How loud can you shout? If you screamed your lungs out in downtown Toronto, a hundred people might hear you. But even when I whisper, I’m heard all across the GTA and beyond, thanks to CIUT 89.5 FM (CIUT), the University of Toronto’s campus radio station since 1987.  

Tracks From Abroad

I started a radio show called Tracks From Abroad in my third year at U of T, and I interview U of T students from all around the globe every week. From my bedroom in Toronto, I get to visit countries like Brazil, Russia, and Nigeria. Working on the show has been one of my most rewarding experiences at university.  

According to the description of the show on the CIUT website, Tracks From Abroad is “an ongoing series featuring international students from the University of Toronto who share music from their corner of the world while discussing whatever else comes to mind.”  

So, stay tuned, because today I’m going to tell you about Tracks From Abroad, Canada’s radio history, and about CIUT, which is celebrating 35 years on the FM dial.  

From sidewalk interviews to a radio show

Over the summer, even though I had no prior experience in radio, I threw some microphones in a bag and biked to campus looking for a story. When a candidate for parliament stopped me on the street to ask for my vote, I asked him for an interview, and we made a show called Speaking to Political Underdogs, which pitted the People’s Party of Canada against the Ontario Communists in a battle of wits.  

It was a gonzo style of radio — my on-the-street interviews were literally recorded on the sidewalk — but it sure was fun. With a few episodes under my belt, I pitched Tracks From Abroad to CIUT and my show was put on the air in October 2021.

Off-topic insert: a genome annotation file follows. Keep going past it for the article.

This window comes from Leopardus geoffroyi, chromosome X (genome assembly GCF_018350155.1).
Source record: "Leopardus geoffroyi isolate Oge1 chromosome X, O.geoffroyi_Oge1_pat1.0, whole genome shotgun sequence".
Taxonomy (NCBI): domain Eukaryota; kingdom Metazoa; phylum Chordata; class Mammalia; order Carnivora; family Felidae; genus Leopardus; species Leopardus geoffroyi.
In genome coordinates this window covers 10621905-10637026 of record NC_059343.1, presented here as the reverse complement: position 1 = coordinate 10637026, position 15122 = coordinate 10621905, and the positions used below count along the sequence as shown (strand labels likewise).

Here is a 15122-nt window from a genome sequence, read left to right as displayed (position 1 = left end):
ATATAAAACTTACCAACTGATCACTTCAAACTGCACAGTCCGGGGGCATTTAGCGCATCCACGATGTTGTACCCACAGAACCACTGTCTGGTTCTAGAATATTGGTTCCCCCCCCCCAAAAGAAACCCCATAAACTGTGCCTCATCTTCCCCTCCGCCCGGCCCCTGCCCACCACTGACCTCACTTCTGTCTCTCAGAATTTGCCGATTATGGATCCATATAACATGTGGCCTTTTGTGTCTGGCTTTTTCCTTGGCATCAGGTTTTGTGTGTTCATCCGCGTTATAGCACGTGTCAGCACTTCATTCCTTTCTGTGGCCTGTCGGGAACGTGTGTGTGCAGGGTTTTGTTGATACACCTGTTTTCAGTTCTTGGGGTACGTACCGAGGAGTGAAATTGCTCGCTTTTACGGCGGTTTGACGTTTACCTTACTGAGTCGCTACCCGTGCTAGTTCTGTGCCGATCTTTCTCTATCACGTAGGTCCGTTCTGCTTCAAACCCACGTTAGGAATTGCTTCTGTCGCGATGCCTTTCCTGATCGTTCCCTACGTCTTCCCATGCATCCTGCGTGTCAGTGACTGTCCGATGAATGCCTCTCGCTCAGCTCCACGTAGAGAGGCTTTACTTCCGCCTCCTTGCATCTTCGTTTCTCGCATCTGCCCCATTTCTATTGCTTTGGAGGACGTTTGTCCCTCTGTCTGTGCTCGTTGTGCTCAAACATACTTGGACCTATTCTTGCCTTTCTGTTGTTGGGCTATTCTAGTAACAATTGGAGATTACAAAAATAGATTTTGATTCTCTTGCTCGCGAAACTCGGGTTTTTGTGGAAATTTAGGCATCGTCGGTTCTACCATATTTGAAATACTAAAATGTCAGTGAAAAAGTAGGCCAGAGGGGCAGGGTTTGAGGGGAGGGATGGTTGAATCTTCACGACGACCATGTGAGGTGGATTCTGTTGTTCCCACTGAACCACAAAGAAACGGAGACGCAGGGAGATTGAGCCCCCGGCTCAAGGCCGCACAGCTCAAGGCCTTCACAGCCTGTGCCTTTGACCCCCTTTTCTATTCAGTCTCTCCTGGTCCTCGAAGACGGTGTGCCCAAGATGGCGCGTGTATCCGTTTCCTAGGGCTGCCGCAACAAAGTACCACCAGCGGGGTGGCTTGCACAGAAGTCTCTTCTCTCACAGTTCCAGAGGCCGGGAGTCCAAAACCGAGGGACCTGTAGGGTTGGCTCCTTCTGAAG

I soon reached out to bigger acts, and in December, the Afro-fusion artist Shopé called in. His family immigrated from Nigeria to Toronto. He studied human biology at U of T, and it was during a lecture in Convocation Hall when he fully committed himself to pursuing music as a career. After finishing his degree, Shopé went on to win CBC’s Searchlight in 2019, and on Tracks From Abroad, he shared his vision of becoming a cultural ambassador between Nigeria and Canada.  

Learning more about the U of T community

My favorite parts of Tracks From Abroad are the U of T student interviews. Together, we talk about everything from politics to foreign movie stars, and I’m happy to be able to amplify the voices of U of T’s diverse community. 

My most recent guest, Mathis Roy Vigne, told me that his dad is a professional Haitian skier even though the island doesn’t have a flake of snow! And another guest, Kiyan Matisse, took me on a field trip to Little Tehran on Yonge Street where I tried kebab over rice with sumach. Everybody is welcome on Tracks From Abroad, and my goal is to hear music from every part of the world.  

The significance of radio

Radio has played an important role throughout Canadian history. In the early twentieth century, Canada’s rough geography made communication difficult for isolated communities. As broadcast ranges increased, radio played a major role in unifying Canadians across the country.  

CBC was responsible for relaying World War II correspondences through its Overseas Service program, and once the war ended, they collaborated with the Canadian government to create a multilingual international service that would go on to become Radio-Canada International. Today CBC operates radio stations nationally, even providing programs in native languages to those living in the far North.  

Many people thought that television would kill radio — however, radio continues to offer opportunities for students seeking work in the media industry. Rogers Media Inc, Bell Media Radio, and the CBC have operations in downtown Toronto, and these media giants each have their own programs being broadcasted on radio and online.  

If you are interested in radio, CIUT can give you the skills to help you pursue a job in media. We’re always looking for volunteers to join, and during the pandemic, my show has helped to keep me creative. 

In school we often work on projects with instructions, oversight, and grades. But when I got the chance to make something of my own — something where I could learn about the outside world and my fellow students — I could express myself, and the potential seemed endless.